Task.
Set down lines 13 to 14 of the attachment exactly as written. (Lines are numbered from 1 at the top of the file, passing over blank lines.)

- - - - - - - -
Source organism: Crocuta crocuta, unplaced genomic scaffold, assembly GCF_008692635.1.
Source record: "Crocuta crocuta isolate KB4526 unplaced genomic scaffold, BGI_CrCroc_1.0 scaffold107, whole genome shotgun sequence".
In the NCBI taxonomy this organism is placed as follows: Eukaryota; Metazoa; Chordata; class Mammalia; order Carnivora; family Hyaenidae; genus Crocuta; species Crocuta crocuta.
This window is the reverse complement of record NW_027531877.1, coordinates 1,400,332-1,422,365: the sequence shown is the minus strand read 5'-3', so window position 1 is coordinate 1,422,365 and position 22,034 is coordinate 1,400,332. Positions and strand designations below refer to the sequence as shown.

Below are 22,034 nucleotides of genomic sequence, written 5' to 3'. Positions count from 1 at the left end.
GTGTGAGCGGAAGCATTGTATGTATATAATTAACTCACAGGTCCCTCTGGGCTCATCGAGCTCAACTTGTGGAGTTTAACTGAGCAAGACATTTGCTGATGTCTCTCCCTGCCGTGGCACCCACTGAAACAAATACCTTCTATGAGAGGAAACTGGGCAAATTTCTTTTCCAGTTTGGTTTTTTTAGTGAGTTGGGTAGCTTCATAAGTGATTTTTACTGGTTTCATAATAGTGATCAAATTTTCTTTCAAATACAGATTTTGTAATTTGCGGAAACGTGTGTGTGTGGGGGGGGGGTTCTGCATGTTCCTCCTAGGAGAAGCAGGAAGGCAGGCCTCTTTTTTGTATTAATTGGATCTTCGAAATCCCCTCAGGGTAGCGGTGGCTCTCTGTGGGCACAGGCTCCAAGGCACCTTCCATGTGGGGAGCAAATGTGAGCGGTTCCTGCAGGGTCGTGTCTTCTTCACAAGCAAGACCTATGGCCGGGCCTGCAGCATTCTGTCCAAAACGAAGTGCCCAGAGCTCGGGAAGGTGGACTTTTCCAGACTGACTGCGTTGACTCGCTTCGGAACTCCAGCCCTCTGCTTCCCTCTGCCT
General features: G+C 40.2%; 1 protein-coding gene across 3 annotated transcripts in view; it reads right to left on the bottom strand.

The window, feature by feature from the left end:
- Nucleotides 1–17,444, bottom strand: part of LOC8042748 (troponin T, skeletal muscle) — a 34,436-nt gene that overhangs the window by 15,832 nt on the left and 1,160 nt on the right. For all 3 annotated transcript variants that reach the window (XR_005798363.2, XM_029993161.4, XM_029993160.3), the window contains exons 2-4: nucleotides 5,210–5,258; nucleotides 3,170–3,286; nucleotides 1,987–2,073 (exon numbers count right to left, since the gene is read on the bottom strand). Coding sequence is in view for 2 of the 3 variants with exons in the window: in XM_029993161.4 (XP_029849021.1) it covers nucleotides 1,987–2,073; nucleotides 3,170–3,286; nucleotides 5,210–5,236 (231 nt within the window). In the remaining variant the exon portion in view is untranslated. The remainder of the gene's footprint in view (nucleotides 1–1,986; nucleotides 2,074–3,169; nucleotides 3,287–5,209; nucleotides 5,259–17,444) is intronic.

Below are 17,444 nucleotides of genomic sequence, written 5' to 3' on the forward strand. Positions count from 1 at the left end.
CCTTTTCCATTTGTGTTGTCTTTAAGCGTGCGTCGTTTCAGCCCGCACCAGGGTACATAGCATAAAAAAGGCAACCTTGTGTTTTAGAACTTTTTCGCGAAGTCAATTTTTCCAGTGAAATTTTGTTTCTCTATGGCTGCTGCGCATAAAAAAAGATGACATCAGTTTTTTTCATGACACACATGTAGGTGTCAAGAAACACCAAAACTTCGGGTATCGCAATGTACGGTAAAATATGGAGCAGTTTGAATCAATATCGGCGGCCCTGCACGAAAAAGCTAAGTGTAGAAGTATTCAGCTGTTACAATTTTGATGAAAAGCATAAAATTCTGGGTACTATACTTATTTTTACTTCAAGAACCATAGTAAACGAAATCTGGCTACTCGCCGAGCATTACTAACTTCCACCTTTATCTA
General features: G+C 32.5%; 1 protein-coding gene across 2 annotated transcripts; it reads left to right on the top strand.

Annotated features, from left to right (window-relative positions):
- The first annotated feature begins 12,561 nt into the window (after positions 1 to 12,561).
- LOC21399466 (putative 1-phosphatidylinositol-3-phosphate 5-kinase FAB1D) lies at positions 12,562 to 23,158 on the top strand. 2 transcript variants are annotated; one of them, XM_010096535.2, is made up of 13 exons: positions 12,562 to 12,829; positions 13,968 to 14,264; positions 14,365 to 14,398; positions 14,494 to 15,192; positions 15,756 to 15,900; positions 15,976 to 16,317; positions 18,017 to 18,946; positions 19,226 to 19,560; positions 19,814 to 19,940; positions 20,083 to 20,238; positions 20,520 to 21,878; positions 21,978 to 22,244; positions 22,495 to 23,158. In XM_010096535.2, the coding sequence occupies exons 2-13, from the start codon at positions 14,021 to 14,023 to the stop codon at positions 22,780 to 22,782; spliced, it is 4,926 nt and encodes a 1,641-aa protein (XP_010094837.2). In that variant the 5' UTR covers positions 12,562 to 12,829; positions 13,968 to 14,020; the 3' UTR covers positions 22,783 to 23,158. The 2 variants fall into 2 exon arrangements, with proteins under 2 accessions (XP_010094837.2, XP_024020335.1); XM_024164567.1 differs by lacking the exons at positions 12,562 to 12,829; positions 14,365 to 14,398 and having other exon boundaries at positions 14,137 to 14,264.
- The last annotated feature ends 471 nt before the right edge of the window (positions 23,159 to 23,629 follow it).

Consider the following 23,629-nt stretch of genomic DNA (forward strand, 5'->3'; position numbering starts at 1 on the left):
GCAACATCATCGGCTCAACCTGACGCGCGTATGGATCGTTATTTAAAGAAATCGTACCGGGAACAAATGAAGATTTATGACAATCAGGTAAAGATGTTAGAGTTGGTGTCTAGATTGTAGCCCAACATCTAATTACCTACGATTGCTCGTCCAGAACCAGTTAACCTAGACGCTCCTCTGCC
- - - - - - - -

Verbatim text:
Annotated features, from left to right (window-relative positions):
- The first annotated feature begins 12,561 nt into the window (after positions 1 to 12,561).